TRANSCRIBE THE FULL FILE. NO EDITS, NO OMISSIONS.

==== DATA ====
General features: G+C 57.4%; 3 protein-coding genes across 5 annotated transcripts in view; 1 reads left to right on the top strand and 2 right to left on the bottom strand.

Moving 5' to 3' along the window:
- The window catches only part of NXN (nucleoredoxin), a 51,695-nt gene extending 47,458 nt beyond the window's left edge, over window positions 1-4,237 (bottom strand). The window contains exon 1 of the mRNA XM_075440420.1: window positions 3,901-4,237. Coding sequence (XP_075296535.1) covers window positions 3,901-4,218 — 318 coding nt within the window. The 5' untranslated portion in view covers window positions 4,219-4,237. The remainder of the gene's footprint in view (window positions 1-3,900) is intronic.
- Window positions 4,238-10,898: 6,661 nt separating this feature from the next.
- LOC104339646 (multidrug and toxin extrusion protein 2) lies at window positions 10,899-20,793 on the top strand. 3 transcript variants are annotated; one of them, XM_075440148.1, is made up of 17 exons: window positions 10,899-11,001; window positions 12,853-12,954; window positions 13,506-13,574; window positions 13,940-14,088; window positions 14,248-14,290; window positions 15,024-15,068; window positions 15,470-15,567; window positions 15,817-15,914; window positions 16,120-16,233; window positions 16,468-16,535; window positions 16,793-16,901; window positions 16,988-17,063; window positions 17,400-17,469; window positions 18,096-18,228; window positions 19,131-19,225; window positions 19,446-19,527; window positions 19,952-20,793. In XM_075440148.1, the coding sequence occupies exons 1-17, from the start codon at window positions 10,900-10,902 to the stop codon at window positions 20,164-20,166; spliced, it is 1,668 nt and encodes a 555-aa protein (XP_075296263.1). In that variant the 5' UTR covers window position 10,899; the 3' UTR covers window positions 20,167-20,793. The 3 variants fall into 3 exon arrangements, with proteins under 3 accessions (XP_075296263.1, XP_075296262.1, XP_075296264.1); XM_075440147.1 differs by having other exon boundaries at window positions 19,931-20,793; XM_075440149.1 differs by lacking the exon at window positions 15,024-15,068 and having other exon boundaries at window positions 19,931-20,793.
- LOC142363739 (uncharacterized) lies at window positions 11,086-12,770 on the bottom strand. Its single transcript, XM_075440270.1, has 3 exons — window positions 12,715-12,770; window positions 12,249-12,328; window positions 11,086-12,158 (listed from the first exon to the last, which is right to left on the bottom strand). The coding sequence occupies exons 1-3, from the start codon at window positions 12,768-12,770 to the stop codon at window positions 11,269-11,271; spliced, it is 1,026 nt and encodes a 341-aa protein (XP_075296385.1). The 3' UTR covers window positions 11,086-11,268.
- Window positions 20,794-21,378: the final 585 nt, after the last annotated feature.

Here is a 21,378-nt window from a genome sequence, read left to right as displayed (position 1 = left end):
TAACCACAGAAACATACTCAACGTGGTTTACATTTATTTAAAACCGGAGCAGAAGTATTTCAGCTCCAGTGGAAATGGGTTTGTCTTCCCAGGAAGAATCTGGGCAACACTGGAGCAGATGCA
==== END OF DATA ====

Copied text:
General features: G+C 57.4%; 3 protein-coding genes across 5 annotated transcripts in view; 1 reads left to right on the top strand and 2 right to left on the bottom strand.

Moving 5' to 3' along the window:
- The window catches only part of NXN (nucleoredoxin), a 51,695-nt gene extending 47,458 nt beyond the window's left edge, over window positions 1-4,237 (bottom strand). The window contains exon 1 of the mRNA XM_075440420.1: window positions 3,901-4,237. Coding sequence (XP_075296535.1) covers window positions 3,901-4,218 — 318 coding nt within the window. The 5' untranslated portion in view covers window positions 4,219-4,237. The remainder of the gene's footprint in view (window positions 1-3,900) is intronic.
- Window positions 4,238-10,898: 6,661 nt separating this feature from the next.
- LOC104339646 (multidrug and toxin extrusion protein 2) lies at window positions 10,899-20,793 on the top strand. 3 transcript variants are annotated; one of them, XM_075440148.1, is made up of 17 exons: window positions 10,899-11,001; window positions 12,853-12,954; window positions 13,506-13,574; window positions 13,940-14,088; window positions 14,248-14,290; window positions 15,024-15,068; window positions 15,470-15,567; window positions 15,817-15,914; window positions 16,120-16,233; window positions 16,468-16,535; window positions 16,793-16,901; window positions 16,988-17,063; window positions 17,400-17,469; window positions 18,096-18,228; window positions 19,131-19,225; window positions 19,446-19,527; window positions 19,952-20,793. In XM_075440148.1, the coding sequence occupies exons 1-17, from the start codon at window positions 10,900-10,902 to the stop codon at window positions 20,164-20,166; spliced, it is 1,668 nt and encodes a 555-aa protein (XP_075296263.1). In that variant the 5' UTR covers window position 10,899; the 3' UTR covers window positions 20,167-20,793. The 3 variants fall into 3 exon arrangements, with proteins under 3 accessions (XP_075296263.1, XP_075296262.1, XP_075296264.1); XM_075440147.1 differs by having other exon boundaries at window positions 19,931-20,793; XM_075440149.1 differs by lacking the exon at window positions 15,024-15,068 and having other exon boundaries at window positions 19,931-20,793.
- LOC142363739 (uncharacterized) lies at window positions 11,086-12,770 on the bottom strand. Its single transcript, XM_075440270.1, has 3 exons — window positions 12,715-12,770; window positions 12,249-12,328; window positions 11,086-12,158 (listed from the first exon to the last, which is right to left on the bottom strand). The coding sequence occupies exons 1-3, from the start codon at window positions 12,768-12,770 to the stop codon at window positions 11,269-11,271; spliced, it is 1,026 nt and encodes a 341-aa protein (XP_075296385.1). The 3' UTR covers window positions 11,086-11,268.
- Window positions 20,794-21,378: the final 585 nt, after the last annotated feature.

Here is a 21,378-nt window from a genome sequence, read left to right as displayed (position 1 = left end):
TAACCACAGAAACATACTCAACGTGGTTTACATTTATTTAAAACCGGAGCAGAAGTATTTCAGCTCCAGTGGAAATGGGTTTGTCTTCCCAGGAAGAATCTGGGCAACACTGGAGCAGATGCA